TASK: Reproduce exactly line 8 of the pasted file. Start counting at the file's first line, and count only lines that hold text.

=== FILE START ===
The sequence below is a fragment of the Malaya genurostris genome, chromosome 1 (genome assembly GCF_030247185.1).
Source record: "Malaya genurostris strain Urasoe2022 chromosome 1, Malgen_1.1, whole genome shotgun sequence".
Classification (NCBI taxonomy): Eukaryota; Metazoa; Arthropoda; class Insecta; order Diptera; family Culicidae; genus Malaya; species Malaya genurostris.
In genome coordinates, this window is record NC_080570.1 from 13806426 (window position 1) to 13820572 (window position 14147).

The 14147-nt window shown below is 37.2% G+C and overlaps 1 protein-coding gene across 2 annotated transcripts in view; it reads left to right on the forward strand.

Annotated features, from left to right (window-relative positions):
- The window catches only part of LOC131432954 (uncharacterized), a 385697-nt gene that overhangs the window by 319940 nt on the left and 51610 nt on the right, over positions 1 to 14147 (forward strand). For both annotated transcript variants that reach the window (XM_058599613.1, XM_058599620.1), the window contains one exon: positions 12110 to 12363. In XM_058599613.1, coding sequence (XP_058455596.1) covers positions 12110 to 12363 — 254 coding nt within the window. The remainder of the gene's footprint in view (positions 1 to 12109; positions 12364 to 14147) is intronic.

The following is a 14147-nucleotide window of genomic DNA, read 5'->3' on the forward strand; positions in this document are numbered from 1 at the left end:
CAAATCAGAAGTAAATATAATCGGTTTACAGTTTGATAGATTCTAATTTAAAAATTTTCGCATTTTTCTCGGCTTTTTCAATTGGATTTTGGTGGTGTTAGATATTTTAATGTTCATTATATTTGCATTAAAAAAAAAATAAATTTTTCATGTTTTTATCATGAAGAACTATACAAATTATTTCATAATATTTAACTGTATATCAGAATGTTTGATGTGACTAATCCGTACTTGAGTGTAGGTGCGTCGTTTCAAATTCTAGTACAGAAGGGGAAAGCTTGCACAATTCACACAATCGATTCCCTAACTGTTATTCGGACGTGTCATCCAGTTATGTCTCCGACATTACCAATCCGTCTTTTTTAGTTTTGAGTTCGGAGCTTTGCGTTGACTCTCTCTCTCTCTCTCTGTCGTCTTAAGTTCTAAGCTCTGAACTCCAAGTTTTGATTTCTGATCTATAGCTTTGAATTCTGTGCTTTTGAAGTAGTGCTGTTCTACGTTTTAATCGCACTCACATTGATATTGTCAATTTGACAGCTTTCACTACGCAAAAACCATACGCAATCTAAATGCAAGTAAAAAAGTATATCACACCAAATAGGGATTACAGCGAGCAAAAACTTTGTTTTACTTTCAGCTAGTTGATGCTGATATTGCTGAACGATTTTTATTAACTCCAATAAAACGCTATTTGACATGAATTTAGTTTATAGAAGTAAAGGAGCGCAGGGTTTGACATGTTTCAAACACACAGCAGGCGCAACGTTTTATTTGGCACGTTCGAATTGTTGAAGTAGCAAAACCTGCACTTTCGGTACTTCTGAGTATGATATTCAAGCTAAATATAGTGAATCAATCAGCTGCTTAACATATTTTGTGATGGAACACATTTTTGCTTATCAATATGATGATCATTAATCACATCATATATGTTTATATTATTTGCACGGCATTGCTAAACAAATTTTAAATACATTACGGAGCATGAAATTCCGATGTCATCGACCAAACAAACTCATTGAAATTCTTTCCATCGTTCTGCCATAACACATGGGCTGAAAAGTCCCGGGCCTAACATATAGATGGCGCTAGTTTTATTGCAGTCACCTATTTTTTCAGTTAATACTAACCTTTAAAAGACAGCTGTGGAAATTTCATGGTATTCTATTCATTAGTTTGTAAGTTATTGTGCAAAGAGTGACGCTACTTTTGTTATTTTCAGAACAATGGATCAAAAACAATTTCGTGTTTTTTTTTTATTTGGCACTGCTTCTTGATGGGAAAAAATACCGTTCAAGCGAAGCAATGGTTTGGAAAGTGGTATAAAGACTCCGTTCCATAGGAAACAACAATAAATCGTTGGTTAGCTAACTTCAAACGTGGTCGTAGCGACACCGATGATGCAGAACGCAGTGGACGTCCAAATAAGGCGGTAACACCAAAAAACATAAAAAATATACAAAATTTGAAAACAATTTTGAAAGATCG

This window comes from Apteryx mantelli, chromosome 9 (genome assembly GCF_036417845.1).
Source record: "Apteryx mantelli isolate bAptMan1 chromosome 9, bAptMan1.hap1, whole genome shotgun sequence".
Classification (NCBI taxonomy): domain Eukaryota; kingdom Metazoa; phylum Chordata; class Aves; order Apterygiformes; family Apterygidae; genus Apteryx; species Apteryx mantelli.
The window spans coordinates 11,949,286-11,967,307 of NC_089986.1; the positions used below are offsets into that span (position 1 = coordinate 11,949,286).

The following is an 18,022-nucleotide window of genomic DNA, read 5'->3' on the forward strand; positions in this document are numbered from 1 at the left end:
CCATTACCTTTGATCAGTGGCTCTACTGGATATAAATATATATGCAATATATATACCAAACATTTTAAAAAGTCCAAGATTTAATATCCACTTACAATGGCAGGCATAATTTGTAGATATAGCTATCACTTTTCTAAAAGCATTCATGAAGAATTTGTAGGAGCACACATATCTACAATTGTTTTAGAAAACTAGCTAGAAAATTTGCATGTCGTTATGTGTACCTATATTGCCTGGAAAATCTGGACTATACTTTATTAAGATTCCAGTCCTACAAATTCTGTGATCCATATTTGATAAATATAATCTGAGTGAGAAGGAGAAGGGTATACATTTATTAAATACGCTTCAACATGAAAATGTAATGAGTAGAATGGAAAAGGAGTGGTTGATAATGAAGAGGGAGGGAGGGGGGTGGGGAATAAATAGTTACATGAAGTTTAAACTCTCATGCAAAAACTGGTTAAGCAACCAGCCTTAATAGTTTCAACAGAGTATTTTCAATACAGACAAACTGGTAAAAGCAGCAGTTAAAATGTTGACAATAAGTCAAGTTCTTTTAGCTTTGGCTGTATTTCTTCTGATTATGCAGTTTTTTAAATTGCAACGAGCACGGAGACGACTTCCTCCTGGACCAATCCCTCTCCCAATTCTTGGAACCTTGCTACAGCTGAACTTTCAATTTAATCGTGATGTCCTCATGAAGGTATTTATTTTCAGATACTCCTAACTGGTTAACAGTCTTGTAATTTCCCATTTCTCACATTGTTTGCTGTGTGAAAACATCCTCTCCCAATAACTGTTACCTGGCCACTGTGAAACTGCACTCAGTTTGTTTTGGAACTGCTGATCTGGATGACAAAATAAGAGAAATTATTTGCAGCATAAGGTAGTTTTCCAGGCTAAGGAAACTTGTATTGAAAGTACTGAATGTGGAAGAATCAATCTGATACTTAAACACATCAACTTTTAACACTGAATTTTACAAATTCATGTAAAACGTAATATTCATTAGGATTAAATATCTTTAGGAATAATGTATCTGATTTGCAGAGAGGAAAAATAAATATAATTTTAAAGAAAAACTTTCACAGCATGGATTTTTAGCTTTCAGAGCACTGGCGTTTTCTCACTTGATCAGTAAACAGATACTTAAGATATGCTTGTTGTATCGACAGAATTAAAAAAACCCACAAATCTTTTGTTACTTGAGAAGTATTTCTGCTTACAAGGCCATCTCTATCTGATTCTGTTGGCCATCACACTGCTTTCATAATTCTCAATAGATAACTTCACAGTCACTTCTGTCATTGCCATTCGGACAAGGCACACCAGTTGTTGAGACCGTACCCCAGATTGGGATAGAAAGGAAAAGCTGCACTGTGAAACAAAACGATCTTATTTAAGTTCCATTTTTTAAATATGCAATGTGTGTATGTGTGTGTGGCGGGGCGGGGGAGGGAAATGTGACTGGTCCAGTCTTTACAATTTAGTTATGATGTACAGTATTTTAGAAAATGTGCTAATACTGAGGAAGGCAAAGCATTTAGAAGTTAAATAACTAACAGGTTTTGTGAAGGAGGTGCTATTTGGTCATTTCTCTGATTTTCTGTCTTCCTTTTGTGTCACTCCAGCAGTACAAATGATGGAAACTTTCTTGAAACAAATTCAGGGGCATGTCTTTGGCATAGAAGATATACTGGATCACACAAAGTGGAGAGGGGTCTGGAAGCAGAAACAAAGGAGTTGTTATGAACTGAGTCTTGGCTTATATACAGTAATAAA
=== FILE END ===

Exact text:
The following is a 14147-nucleotide window of genomic DNA, read 5'->3' on the forward strand; positions in this document are numbered from 1 at the left end: